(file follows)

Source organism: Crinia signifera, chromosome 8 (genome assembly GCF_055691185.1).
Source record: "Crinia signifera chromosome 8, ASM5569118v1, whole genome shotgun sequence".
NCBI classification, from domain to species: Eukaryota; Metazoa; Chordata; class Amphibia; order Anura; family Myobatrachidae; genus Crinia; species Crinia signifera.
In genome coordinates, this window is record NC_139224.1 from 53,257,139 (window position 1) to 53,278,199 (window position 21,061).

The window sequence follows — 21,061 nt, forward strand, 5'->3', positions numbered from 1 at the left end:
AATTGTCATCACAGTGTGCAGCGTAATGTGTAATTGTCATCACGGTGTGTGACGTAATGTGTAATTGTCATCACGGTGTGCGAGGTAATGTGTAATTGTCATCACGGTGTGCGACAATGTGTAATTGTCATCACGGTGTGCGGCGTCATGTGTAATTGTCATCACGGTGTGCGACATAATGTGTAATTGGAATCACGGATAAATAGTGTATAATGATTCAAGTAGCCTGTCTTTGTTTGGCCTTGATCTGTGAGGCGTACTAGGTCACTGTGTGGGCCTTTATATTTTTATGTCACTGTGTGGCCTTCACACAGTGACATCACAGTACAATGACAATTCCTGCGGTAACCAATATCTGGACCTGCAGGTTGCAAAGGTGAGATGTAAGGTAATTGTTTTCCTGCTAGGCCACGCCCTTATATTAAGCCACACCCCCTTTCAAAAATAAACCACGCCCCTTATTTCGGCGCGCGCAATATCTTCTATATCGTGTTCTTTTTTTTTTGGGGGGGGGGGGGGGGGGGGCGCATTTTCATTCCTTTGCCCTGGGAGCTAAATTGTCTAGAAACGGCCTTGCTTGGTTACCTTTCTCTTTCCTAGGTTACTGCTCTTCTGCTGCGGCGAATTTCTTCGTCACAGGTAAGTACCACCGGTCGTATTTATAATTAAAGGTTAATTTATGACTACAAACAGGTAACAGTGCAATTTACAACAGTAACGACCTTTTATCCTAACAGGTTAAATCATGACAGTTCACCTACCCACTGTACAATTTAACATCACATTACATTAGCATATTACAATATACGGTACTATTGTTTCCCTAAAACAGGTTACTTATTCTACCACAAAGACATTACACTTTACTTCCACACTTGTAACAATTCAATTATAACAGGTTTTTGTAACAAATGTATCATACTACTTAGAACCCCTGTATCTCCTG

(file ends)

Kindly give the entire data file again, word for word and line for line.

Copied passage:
Source organism: Crinia signifera, chromosome 8 (genome assembly GCF_055691185.1).
Source record: "Crinia signifera chromosome 8, ASM5569118v1, whole genome shotgun sequence".
NCBI classification, from domain to species: Eukaryota; Metazoa; Chordata; class Amphibia; order Anura; family Myobatrachidae; genus Crinia; species Crinia signifera.
In genome coordinates, this window is record NC_139224.1 from 53,257,139 (window position 1) to 53,278,199 (window position 21,061).

The window sequence follows — 21,061 nt, forward strand, 5'->3', positions numbered from 1 at the left end:
AATTGTCATCACAGTGTGCAGCGTAATGTGTAATTGTCATCACGGTGTGTGACGTAATGTGTAATTGTCATCACGGTGTGCGAGGTAATGTGTAATTGTCATCACGGTGTGCGACAATGTGTAATTGTCATCACGGTGTGCGGCGTCATGTGTAATTGTCATCACGGTGTGCGACATAATGTGTAATTGGAATCACGGATAAATAGTGTATAATGATTCAAGTAGCCTGTCTTTGTTTGGCCTTGATCTGTGAGGCGTACTAGGTCACTGTGTGGGCCTTTATATTTTTATGTCACTGTGTGGCCTTCACACAGTGACATCACAGTACAATGACAATTCCTGCGGTAACCAATATCTGGACCTGCAGGTTGCAAAGGTGAGATGTAAGGTAATTGTTTTCCTGCTAGGCCACGCCCTTATATTAAGCCACACCCCCTTTCAAAAATAAACCACGCCCCTTATTTCGGCGCGCGCAATATCTTCTATATCGTGTTCTTTTTTTTTTGGGGGGGGGGGGGGGGGGGGCGCATTTTCATTCCTTTGCCCTGGGAGCTAAATTGTCTAGAAACGGCCTTGCTTGGTTACCTTTCTCTTTCCTAGGTTACTGCTCTTCTGCTGCGGCGAATTTCTTCGTCACAGGTAAGTACCACCGGTCGTATTTATAATTAAAGGTTAATTTATGACTACAAACAGGTAACAGTGCAATTTACAACAGTAACGACCTTTTATCCTAACAGGTTAAATCATGACAGTTCACCTACCCACTGTACAATTTAACATCACATTACATTAGCATATTACAATATACGGTACTATTGTTTCCCTAAAACAGGTTACTTATTCTACCACAAAGACATTACACTTTACTTCCACACTTGTAACAATTCAATTATAACAGGTTTTTGTAACAAATGTATCATACTACTTAGAACCCCTGTATCTCCTG